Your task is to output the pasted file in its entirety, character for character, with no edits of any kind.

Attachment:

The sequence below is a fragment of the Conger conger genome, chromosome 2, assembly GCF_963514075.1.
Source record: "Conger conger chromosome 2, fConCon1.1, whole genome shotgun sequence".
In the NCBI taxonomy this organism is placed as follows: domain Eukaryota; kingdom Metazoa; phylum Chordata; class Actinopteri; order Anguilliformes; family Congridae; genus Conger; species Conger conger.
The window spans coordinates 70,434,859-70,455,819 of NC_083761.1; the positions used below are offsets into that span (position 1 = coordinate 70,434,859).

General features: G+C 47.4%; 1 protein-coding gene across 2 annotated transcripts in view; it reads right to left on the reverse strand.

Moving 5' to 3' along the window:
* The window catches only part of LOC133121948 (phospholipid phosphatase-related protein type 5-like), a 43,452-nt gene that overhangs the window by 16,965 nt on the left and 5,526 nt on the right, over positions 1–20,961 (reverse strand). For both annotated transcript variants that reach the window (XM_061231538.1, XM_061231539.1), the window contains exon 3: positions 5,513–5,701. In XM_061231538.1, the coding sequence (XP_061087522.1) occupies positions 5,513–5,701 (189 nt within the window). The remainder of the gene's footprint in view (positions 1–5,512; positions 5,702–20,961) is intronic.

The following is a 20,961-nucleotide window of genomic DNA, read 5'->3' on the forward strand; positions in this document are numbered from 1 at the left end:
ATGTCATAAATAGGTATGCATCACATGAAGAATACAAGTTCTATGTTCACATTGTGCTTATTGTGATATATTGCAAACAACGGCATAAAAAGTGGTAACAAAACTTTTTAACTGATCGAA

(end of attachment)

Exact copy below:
The sequence below is a fragment of the Conger conger genome, chromosome 2, assembly GCF_963514075.1.
Source record: "Conger conger chromosome 2, fConCon1.1, whole genome shotgun sequence".
In the NCBI taxonomy this organism is placed as follows: domain Eukaryota; kingdom Metazoa; phylum Chordata; class Actinopteri; order Anguilliformes; family Congridae; genus Conger; species Conger conger.
The window spans coordinates 70,434,859-70,455,819 of NC_083761.1; the positions used below are offsets into that span (position 1 = coordinate 70,434,859).

General features: G+C 47.4%; 1 protein-coding gene across 2 annotated transcripts in view; it reads right to left on the reverse strand.

Moving 5' to 3' along the window:
* The window catches only part of LOC133121948 (phospholipid phosphatase-related protein type 5-like), a 43,452-nt gene that overhangs the window by 16,965 nt on the left and 5,526 nt on the right, over positions 1–20,961 (reverse strand). For both annotated transcript variants that reach the window (XM_061231538.1, XM_061231539.1), the window contains exon 3: positions 5,513–5,701. In XM_061231538.1, the coding sequence (XP_061087522.1) occupies positions 5,513–5,701 (189 nt within the window). The remainder of the gene's footprint in view (positions 1–5,512; positions 5,702–20,961) is intronic.

The following is a 20,961-nucleotide window of genomic DNA, read 5'->3' on the forward strand; positions in this document are numbered from 1 at the left end:
ATGTCATAAATAGGTATGCATCACATGAAGAATACAAGTTCTATGTTCACATTGTGCTTATTGTGATATATTGCAAACAACGGCATAAAAAGTGGTAACAAAACTTTTTAACTGATCGAA